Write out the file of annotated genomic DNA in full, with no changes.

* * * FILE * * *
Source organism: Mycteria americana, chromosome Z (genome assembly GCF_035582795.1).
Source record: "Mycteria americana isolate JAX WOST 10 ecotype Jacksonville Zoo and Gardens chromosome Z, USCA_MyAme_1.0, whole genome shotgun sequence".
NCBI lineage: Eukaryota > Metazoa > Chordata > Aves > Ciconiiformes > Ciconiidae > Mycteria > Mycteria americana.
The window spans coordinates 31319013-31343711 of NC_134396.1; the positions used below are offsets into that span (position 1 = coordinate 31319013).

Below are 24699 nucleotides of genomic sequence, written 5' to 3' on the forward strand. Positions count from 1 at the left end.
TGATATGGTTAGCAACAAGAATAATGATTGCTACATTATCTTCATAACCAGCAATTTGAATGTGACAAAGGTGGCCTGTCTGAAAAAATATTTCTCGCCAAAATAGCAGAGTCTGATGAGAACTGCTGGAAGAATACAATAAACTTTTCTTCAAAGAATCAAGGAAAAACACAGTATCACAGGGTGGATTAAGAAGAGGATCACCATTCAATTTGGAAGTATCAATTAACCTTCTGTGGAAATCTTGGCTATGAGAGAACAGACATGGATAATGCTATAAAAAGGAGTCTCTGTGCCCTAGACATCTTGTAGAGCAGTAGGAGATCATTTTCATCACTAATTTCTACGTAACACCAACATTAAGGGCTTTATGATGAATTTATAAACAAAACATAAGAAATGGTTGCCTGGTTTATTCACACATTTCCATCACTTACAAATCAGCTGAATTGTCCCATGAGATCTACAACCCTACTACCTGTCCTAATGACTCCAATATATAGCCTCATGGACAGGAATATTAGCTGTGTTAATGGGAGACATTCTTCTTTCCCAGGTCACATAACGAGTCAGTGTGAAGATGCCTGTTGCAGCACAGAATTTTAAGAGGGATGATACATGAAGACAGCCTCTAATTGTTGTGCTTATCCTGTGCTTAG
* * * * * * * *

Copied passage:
Source organism: Mycteria americana, chromosome Z (genome assembly GCF_035582795.1).
Source record: "Mycteria americana isolate JAX WOST 10 ecotype Jacksonville Zoo and Gardens chromosome Z, USCA_MyAme_1.0, whole genome shotgun sequence".
NCBI lineage: Eukaryota > Metazoa > Chordata > Aves > Ciconiiformes > Ciconiidae > Mycteria > Mycteria americana.
The window spans coordinates 31319013-31343711 of NC_134396.1; the positions used below are offsets into that span (position 1 = coordinate 31319013).

Below are 24699 nucleotides of genomic sequence, written 5' to 3' on the forward strand. Positions count from 1 at the left end.
TGATATGGTTAGCAACAAGAATAATGATTGCTACATTATCTTCATAACCAGCAATTTGAATGTGACAAAGGTGGCCTGTCTGAAAAAATATTTCTCGCCAAAATAGCAGAGTCTGATGAGAACTGCTGGAAGAATACAATAAACTTTTCTTCAAAGAATCAAGGAAAAACACAGTATCACAGGGTGGATTAAGAAGAGGATCACCATTCAATTTGGAAGTATCAATTAACCTTCTGTGGAAATCTTGGCTATGAGAGAACAGACATGGATAATGCTATAAAAAGGAGTCTCTGTGCCCTAGACATCTTGTAGAGCAGTAGGAGATCATTTTCATCACTAATTTCTACGTAACACCAACATTAAGGGCTTTATGATGAATTTATAAACAAAACATAAGAAATGGTTGCCTGGTTTATTCACACATTTCCATCACTTACAAATCAGCTGAATTGTCCCATGAGATCTACAACCCTACTACCTGTCCTAATGACTCCAATATATAGCCTCATGGACAGGAATATTAGCTGTGTTAATGGGAGACATTCTTCTTTCCCAGGTCACATAACGAGTCAGTGTGAAGATGCCTGTTGCAGCACAGAATTTTAAGAGGGATGATACATGAAGACAGCCTCTAATTGTTGTGCTTATCCTGTGCTTAG